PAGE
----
NFL supplemental draft: Previewing the prospects
The NFL's supplemental draft, which last year produced burgeoning Browns star receiver Josh Gordon, will take place this Thursday. There will be six players available for NFL teams to choose from: three defensive linemen, a defensive back and two wide receivers.
Teams "draft" players in this format by bidding future draft picks -- Cleveland, for example, put up a 2013 second-rounder to nab Gordon; the team's spot in Round 2 of this year's normal NFL draft was then skipped.
Will any of the six eligible prospects earn a draft nod this time around? Here's a quick look at the players in the mix:
James Boyd, DE, UNLV: Since the NFL is growing more and more obsessed with high-upside, athletic players, Boyd could pique some interest. He was a four-star recruit out of high school, after racking up 106 tackles and throwing for 4,200 yards and 44 touchdowns. He bounced around between QB and DE at USC, then did the same at West Los Angeles Community College.
Boyd, now 6-foot-5 and about 250 pounds, settled on the defensive side of the football last season at UNLV and produced 2.5 sacks (2.0 coming in the Rebels' second game vs. Northern Arizona). He's very raw and inexperienced as a pass-rusher, but his speed could get him on the radar.
Nate Holloway, DT, UNLV: UNLV's website lists Holloway at 6-3 and 365 pounds, so he's probably looking at a nose tackle-or-bust NFL future. He sat out the 2012 season with academic issues, so he has not been on the field since 2011 -- he had 3.5 tackles for loss that year and 1.5 in '10. A team looking for some depth up front may give Holloway a tryout, but it's hard to envision any franchise using a draft pick here.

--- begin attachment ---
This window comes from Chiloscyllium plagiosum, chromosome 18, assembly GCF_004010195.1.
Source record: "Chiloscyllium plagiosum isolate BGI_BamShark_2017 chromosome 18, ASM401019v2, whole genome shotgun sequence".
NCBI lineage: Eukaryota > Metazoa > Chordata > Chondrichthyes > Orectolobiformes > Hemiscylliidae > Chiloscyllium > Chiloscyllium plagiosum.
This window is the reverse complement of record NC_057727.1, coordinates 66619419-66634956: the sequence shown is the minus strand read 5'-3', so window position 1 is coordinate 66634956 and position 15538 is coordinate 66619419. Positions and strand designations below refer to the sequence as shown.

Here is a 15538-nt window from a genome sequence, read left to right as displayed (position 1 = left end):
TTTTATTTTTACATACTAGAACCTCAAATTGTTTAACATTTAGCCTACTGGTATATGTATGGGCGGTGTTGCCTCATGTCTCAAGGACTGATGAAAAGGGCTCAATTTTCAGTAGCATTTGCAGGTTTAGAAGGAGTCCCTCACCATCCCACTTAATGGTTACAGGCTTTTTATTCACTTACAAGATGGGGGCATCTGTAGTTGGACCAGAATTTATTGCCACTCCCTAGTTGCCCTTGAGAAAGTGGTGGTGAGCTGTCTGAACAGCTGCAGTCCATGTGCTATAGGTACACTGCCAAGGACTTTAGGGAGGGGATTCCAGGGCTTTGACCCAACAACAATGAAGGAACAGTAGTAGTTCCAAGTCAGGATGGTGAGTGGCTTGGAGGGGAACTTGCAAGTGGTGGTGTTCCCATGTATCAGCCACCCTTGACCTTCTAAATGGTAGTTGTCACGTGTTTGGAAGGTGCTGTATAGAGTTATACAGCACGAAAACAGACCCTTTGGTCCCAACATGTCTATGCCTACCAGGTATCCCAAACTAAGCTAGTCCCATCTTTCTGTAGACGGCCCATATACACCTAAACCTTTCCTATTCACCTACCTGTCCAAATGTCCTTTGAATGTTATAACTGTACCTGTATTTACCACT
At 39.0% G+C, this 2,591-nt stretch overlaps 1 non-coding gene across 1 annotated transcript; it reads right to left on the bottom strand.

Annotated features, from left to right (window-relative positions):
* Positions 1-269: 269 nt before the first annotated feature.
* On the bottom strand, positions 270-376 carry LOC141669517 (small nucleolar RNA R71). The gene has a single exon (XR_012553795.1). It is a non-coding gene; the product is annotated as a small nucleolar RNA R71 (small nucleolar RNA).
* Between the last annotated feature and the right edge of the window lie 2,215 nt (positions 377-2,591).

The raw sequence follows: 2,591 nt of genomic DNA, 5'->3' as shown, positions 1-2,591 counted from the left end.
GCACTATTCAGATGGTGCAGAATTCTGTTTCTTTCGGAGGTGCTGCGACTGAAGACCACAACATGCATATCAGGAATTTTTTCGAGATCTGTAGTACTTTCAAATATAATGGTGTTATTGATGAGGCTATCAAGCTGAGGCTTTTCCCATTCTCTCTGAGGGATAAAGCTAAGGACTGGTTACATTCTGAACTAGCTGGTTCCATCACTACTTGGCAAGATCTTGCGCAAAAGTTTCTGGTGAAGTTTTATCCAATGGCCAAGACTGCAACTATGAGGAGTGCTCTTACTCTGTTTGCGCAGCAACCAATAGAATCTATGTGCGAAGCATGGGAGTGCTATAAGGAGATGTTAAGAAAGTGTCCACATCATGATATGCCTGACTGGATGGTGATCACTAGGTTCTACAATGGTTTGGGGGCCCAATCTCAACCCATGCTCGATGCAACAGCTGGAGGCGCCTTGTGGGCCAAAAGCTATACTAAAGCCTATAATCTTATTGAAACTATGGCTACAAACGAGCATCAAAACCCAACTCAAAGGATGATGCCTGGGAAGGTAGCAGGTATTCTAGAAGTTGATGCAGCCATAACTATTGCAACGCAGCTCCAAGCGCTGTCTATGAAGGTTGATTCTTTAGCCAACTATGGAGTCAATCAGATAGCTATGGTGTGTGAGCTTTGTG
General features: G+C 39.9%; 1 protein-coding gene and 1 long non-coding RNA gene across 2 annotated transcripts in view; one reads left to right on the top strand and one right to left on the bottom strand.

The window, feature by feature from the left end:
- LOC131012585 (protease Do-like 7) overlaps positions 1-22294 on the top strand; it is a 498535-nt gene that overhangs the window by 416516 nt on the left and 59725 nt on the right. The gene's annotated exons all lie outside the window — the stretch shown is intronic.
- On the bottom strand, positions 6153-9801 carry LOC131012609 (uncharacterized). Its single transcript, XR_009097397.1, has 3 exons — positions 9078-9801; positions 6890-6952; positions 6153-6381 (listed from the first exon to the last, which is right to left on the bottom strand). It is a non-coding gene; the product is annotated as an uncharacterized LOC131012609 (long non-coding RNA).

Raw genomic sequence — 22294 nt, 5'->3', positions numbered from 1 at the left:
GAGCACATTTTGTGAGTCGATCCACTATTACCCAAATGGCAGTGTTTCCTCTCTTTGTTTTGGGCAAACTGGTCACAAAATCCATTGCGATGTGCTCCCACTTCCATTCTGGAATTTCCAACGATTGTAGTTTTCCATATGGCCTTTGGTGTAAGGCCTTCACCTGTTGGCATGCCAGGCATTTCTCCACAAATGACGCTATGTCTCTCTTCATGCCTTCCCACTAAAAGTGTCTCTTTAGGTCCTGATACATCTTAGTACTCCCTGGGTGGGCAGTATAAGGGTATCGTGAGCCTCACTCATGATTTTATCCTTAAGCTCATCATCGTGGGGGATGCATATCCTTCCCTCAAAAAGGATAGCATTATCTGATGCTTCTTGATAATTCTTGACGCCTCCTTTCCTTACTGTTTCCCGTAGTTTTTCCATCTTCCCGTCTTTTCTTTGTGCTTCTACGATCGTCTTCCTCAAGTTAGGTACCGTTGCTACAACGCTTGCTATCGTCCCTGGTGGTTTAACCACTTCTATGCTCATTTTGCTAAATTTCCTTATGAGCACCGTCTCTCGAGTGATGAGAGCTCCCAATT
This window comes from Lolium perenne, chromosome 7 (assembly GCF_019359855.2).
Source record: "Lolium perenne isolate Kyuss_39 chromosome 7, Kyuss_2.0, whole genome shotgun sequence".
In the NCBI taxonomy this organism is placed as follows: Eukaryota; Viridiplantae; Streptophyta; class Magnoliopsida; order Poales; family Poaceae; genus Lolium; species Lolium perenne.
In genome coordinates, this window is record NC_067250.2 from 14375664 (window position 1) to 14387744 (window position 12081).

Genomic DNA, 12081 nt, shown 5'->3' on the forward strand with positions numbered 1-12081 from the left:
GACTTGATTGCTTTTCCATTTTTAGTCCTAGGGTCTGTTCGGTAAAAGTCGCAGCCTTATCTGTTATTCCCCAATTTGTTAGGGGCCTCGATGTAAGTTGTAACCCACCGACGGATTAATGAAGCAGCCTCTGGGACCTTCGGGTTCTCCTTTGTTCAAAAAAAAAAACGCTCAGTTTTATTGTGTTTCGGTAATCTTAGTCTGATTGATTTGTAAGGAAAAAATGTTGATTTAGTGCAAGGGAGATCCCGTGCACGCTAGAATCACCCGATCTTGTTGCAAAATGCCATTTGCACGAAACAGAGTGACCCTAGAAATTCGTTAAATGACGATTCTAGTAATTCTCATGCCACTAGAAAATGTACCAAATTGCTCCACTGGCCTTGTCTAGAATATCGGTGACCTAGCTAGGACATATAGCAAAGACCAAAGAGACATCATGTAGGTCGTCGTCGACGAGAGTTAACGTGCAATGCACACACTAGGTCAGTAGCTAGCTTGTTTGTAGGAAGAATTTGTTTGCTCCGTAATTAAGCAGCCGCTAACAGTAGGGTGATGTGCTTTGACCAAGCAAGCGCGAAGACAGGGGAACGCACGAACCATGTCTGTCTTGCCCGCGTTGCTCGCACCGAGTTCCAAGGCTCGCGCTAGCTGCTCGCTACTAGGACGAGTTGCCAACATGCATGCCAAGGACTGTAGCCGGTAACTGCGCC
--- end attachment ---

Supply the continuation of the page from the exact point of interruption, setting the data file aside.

Toby Jackson, DE, Central Florida: Another player who missed 2012 due to academic shortcomings, Jackson played just one year with Central Florida after starting his college career in the JUCO ranks at Navarro College. The 6-5, 267-pound end had 3.0 tackles for loss during the '11 season. But a bunch of upper-echelon teams were interested in him coming out of Navarro, including Alabama and Georgia, so there may still be some untapped talent here.
DeWayne Peace, WR, Houston: Peace led Houston last season with 54 catches for 603 yards. He and Deontay Greenberry might have formed a dynamic receiving duo for the Cougars this season, too, had Peace not been ruled ineligible (reportedly for academic reasons) in early June.
Could an NFL team take a flier on Peace? Possibly late, though there does not appear to be anything here, talent-wise, that jumps off the table. Peace scored just two touchdowns last season and has only adequate size at 5-11, 190. He may nab a late-round gamble, but it's much more probable that Peace eventually signs as a free agent.
O.J. Ross, WR, Purdue: The most productive college player available in the supplemental draft, Ross hauled in 100 passes for 959 yards and six touchdowns during his three seasons at Purdue. Ross had to sit out Purdue's 2011 bowl appearance due to academics, worked his way back into good standing for 2012, then was suspended indefinitely for a violation of team rules on Feb. 1.
So, given the focus on players' off-field behavior right now, Ross faces an uphill battle to find a landing spot. The flip side is that Ross can be dangerous with the football in his hands, which is why the Boilermakers used him as a kick returner during his freshman and sophomore seasons. Ross is listed at 5-10, 188.
Damond Smith, DB, South Alabama: Smith already had a nibble from an NFL team -- the Packers tried to sign him as an undrafted free agent, before a ruling that he had to enter the supplemental draft instead. Smith reportedly ran a 4.4 40 at a small-school pro day prior to the draft, and ex-NFL scout John Middlekauff tweeted last week that a current scout "said he'd be shocked if the CB wasn't in a camp."Jaguars